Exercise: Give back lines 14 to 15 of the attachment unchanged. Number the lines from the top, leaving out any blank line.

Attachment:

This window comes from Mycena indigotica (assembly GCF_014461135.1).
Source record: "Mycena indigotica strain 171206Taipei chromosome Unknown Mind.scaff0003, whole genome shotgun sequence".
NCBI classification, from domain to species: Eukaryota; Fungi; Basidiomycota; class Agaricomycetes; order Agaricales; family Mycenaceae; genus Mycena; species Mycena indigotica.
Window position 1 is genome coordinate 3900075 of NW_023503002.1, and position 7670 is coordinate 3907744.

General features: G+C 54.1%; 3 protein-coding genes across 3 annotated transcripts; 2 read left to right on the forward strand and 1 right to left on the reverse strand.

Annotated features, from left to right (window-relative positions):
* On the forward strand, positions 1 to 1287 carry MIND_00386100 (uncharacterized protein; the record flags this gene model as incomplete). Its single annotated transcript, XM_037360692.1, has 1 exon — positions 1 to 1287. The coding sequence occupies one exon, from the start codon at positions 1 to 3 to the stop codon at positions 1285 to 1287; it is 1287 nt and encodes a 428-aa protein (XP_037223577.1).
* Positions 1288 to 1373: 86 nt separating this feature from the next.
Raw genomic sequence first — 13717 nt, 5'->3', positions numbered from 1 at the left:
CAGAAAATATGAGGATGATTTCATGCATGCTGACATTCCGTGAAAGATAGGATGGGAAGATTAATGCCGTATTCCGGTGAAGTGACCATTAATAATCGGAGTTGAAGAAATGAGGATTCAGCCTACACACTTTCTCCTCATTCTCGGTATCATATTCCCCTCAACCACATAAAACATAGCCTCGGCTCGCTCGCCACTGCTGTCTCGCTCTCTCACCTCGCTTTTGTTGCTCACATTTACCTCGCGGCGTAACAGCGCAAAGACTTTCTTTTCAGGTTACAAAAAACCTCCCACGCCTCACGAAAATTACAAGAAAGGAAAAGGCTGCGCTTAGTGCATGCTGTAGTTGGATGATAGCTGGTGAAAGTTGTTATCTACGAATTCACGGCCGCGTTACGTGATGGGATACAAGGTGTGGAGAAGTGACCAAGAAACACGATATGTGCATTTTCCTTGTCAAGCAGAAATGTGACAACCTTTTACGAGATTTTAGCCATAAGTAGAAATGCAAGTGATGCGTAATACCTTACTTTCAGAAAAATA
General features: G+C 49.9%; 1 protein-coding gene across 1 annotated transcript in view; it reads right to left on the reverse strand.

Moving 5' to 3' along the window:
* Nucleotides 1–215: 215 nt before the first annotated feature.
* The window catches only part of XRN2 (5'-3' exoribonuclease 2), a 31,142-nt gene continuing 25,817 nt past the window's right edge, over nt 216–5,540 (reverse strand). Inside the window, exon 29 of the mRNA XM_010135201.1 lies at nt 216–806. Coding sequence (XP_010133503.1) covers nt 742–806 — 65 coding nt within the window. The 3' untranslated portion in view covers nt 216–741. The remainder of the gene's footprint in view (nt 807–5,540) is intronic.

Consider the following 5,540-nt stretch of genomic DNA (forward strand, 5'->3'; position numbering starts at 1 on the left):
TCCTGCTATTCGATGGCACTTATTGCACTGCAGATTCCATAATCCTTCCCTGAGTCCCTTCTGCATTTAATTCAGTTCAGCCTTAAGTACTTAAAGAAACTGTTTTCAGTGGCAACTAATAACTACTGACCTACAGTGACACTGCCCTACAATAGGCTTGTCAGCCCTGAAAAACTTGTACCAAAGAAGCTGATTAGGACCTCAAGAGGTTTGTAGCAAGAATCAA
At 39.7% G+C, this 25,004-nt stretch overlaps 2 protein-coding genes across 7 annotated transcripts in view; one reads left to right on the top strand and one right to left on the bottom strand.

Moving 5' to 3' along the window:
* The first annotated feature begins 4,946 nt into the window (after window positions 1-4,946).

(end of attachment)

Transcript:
* The window catches only part of XRN2 (5'-3' exoribonuclease 2), a 31,142-nt gene continuing 25,817 nt past the window's right edge, over nt 216–5,540 (reverse strand). Inside the window, exon 29 of the mRNA XM_010135201.1 lies at nt 216–806. Coding sequence (XP_010133503.1) covers nt 742–806 — 65 coding nt within the window. The 3' untranslated portion in view covers nt 216–741. The remainder of the gene's footprint in view (nt 807–5,540) is intronic.

Consider the following 5,540-nt stretch of genomic DNA (forward strand, 5'->3'; position numbering starts at 1 on the left):